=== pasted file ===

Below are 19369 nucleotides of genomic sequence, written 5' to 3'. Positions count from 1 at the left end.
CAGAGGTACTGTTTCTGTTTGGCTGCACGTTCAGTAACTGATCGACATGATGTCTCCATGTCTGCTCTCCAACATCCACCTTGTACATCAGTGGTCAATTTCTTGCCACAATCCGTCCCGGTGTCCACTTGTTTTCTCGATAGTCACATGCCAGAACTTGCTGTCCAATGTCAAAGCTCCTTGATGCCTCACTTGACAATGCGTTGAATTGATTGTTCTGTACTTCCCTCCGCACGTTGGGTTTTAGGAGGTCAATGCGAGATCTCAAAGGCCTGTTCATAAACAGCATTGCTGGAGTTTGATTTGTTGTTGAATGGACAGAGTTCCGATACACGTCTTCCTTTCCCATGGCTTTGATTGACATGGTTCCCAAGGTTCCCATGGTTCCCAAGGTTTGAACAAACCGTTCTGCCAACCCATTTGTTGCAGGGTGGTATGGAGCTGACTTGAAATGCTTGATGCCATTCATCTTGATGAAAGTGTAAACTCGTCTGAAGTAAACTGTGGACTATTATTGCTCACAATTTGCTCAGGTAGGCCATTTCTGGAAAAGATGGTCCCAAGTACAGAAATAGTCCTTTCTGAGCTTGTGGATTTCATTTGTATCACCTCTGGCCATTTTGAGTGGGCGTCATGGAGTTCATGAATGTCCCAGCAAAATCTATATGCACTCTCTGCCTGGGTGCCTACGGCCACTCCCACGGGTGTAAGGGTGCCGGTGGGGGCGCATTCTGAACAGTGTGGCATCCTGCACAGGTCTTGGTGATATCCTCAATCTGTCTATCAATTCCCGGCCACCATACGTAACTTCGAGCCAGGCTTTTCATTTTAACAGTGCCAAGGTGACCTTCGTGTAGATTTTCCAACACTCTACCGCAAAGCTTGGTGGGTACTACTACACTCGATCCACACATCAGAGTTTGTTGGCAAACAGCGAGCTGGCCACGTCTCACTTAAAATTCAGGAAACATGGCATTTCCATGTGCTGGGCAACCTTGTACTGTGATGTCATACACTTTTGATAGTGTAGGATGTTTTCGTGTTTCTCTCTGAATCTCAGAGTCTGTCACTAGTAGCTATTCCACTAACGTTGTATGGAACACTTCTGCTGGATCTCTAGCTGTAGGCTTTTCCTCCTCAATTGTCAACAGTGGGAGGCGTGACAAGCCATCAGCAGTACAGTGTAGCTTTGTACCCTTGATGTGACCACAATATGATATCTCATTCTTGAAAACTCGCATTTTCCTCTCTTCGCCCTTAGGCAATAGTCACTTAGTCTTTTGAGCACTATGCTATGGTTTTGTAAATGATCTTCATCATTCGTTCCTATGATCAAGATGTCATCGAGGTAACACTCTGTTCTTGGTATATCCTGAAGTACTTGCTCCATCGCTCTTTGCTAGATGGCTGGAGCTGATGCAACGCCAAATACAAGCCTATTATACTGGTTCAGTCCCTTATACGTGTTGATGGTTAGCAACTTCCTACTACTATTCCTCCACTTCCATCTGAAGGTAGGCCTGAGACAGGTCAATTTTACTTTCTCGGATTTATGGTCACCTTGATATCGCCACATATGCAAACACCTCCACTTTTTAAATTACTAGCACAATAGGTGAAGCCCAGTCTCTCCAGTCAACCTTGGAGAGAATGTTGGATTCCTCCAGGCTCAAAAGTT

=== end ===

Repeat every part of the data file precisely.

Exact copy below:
Below are 19369 nucleotides of genomic sequence, written 5' to 3'. Positions count from 1 at the left end.
CAGAGGTACTGTTTCTGTTTGGCTGCACGTTCAGTAACTGATCGACATGATGTCTCCATGTCTGCTCTCCAACATCCACCTTGTACATCAGTGGTCAATTTCTTGCCACAATCCGTCCCGGTGTCCACTTGTTTTCTCGATAGTCACATGCCAGAACTTGCTGTCCAATGTCAAAGCTCCTTGATGCCTCACTTGACAATGCGTTGAATTGATTGTTCTGTACTTCCCTCCGCACGTTGGGTTTTAGGAGGTCAATGCGAGATCTCAAAGGCCTGTTCATAAACAGCATTGCTGGAGTTTGATTTGTTGTTGAATGGACAGAGTTCCGATACACGTCTTCCTTTCCCATGGCTTTGATTGACATGGTTCCCAAGGTTCCCATGGTTCCCAAGGTTTGAACAAACCGTTCTGCCAACCCATTTGTTGCAGGGTGGTATGGAGCTGACTTGAAATGCTTGATGCCATTCATCTTGATGAAAGTGTAAACTCGTCTGAAGTAAACTGTGGACTATTATTGCTCACAATTTGCTCAGGTAGGCCATTTCTGGAAAAGATGGTCCCAAGTACAGAAATAGTCCTTTCTGAGCTTGTGGATTTCATTTGTATCACCTCTGGCCATTTTGAGTGGGCGTCATGGAGTTCATGAATGTCCCAGCAAAATCTATATGCACTCTCTGCCTGGGTGCCTACGGCCACTCCCACGGGTGTAAGGGTGCCGGTGGGGGCGCATTCTGAACAGTGTGGCATCCTGCACAGGTCTTGGTGATATCCTCAATCTGTCTATCAATTCCCGGCCACCATACGTAACTTCGAGCCAGGCTTTTCATTTTAACAGTGCCAAGGTGACCTTCGTGTAGATTTTCCAACACTCTACCGCAAAGCTTGGTGGGTACTACTACACTCGATCCACACATCAGAGTTTGTTGGCAAACAGCGAGCTGGCCACGTCTCACTTAAAATTCAGGAAACATGGCATTTCCATGTGCTGGGCAACCTTGTACTGTGATGTCATACACTTTTGATAGTGTAGGATGTTTTCGTGTTTCTCTCTGAATCTCAGAGTCTGTCACTAGTAGCTATTCCACTAACGTTGTATGGAACACTTCTGCTGGATCTCTAGCTGTAGGCTTTTCCTCCTCAATTGTCAACAGTGGGAGGCGTGACAAGCCATCAGCAGTACAGTGTAGCTTTGTACCCTTGATGTGACCACAATATGATATCTCATTCTTGAAAACTCGCATTTTCCTCTCTTCGCCCTTAGGCAATAGTCACTTAGTCTTTTGAGCACTATGCTATGGTTTTGTAAATGATCTTCATCATTCGTTCCTATGATCAAGATGTCATCGAGGTAACACTCTGTTCTTGGTATATCCTGAAGTACTTGCTCCATCGCTCTTTGCTAGATGGCTGGAGCTGATGCAACGCCAAATACAAGCCTATTATACTGGTTCAGTCCCTTATACGTGTTGATGGTTAGCAACTTCCTACTACTATTCCTCCACTTCCATCTGAAGGTAGGCCTGAGACAGGTCAATTTTACTTTCTCGGATTTATGGTCACCTTGATATCGCCACATATGCAAACACCTCCACTTTTTAAATTACTAGCACAATAGGTGAAGCCCAGTCTCTCCAGTCAACCTTGGAGAGAATGTTGGATTCCTCCAGGCTCAAAAGTT